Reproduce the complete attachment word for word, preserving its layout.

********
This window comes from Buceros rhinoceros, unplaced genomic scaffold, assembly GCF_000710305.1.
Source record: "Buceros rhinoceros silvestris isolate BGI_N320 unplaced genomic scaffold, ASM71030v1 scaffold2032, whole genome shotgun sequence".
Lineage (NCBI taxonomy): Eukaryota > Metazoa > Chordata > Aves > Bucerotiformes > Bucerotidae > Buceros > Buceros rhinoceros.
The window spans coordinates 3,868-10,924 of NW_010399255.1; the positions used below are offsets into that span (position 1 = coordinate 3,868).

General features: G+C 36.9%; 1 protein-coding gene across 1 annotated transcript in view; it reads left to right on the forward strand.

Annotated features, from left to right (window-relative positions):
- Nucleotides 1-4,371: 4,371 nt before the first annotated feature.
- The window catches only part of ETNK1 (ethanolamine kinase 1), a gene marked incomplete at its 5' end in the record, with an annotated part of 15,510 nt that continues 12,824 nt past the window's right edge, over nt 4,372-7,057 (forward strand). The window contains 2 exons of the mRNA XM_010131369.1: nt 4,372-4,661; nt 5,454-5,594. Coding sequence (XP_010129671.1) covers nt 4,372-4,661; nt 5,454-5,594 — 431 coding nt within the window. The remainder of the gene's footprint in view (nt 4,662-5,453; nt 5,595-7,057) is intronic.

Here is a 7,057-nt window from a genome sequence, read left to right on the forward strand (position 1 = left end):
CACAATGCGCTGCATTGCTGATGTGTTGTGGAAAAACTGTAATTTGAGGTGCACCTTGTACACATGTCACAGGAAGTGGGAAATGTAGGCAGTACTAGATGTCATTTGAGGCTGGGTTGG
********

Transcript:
This window comes from Buceros rhinoceros, unplaced genomic scaffold, assembly GCF_000710305.1.
Source record: "Buceros rhinoceros silvestris isolate BGI_N320 unplaced genomic scaffold, ASM71030v1 scaffold2032, whole genome shotgun sequence".
Lineage (NCBI taxonomy): Eukaryota > Metazoa > Chordata > Aves > Bucerotiformes > Bucerotidae > Buceros > Buceros rhinoceros.
The window spans coordinates 3,868-10,924 of NW_010399255.1; the positions used below are offsets into that span (position 1 = coordinate 3,868).

General features: G+C 36.9%; 1 protein-coding gene across 1 annotated transcript in view; it reads left to right on the forward strand.

Annotated features, from left to right (window-relative positions):
- Nucleotides 1-4,371: 4,371 nt before the first annotated feature.
- The window catches only part of ETNK1 (ethanolamine kinase 1), a gene marked incomplete at its 5' end in the record, with an annotated part of 15,510 nt that continues 12,824 nt past the window's right edge, over nt 4,372-7,057 (forward strand). The window contains 2 exons of the mRNA XM_010131369.1: nt 4,372-4,661; nt 5,454-5,594. Coding sequence (XP_010129671.1) covers nt 4,372-4,661; nt 5,454-5,594 — 431 coding nt within the window. The remainder of the gene's footprint in view (nt 4,662-5,453; nt 5,595-7,057) is intronic.

Here is a 7,057-nt window from a genome sequence, read left to right on the forward strand (position 1 = left end):
CACAATGCGCTGCATTGCTGATGTGTTGTGGAAAAACTGTAATTTGAGGTGCACCTTGTACACATGTCACAGGAAGTGGGAAATGTAGGCAGTACTAGATGTCATTTGAGGCTGGGTTGG